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    Photo By: The IRC/Gerald Martone

    Minimum Initial Service Package (MISP) for Reproductive Health in Crisis Situations

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    The Women’s Refugee Commission works to ensure that women’s and girls’ vital needs are recognized and addressed from the very onset of a humanitarian emergency by promoting basic standards for sexual and reproductive health care. We are a member of the Interagency Working Group (IAWG) on Reproductive Health in Crises, which developed a set of priority practices for health care professionals called the Minimum Initial Service Package (MISP) for Reproductive Health in Crisis Situations designed to:

    • prevent and respond to sexual violence;
    • prevent excess maternal and newborn mortality and morbidity;
    • reduce HIV transmission; and,
    • plan for comprehensive RH services in a coordinated manner.

    When implemented from the onset of a crisis, the MISP saves lives and prevents illness, especially among women and girls. The MISP outlines both the necessary equipment and the actions that trained staff should undertake during the early days of a crisis (see a “cheat sheet”). The MISP cuts across many sectors besides health—such as safety and security, water and sanitation.

    Health professionals can access the MISP online and get certified in the distance learning module.


    Why is the MISP Important in Emergencies and Conflicts?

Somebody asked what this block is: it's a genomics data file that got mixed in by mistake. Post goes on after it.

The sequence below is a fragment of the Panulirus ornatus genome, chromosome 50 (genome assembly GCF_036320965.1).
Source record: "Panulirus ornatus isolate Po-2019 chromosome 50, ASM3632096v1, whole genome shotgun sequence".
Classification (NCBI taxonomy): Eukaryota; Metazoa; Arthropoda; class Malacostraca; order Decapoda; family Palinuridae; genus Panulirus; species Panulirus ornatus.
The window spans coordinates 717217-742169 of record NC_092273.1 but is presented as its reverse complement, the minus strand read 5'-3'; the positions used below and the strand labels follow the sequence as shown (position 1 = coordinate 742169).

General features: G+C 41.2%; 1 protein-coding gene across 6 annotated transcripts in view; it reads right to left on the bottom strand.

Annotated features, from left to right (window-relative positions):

Maternal and Infant Mortality and Disability

    Globally 15 percent of pregnancies will result in a life-threatening complication, and the risks for such complications are compounded in places that have been hit by conflict or disaster. It is essential that women and newborns receive the care they need, even in such settings. To prevent unnecessary maternal and newborn infections and deaths, skilled birth attendants should be present at all births and basic supplies—such as soap, plastic sheets, clean string and clean razor blades—must be available.

    Gender-based Violence

    Gender-based violence (GBV) may be physical, sexual or psychological in nature, and can be affected by cultural or economic pressures. Across all cultures, GBV usually impacts women and girls (though not exclusively) and leads to significant disabilities and illnesses. GBV can increase dramatically during war and other conflict. Implementing the MISP can help to prevent sexual violence and provide assistance to survivors by ensuring protection, medical services and psychosocial support.

    Often neglected, adolescents and young women are especially vulnerable to sexual violence in crisis settings. It is crucial that they are assured access to emergency contraception, postexposure prophylaxis (PEP), care for injuries and psychological care. 

    Sexually Transmitted Infections and HIV/AIDS

    Sexually transmitted infections (STIs) can spread quickly where there is poverty, powerlessness and instability. The MISP helps prevent the transmission of HIV by providing guidance on standard precautions, such as making free condoms readily available and ensuring blood for transfusion is safe. Introducing these basic services from the start of a crisis can substantially reduce HIV transmission. When a patient presents with symptoms of an STI, treatment should be provided. The MISP also requires that those on antiretroviral treatment continue to receive this medication and that antiretrovirals be administered to prevent mother-to-child transmission of HIV.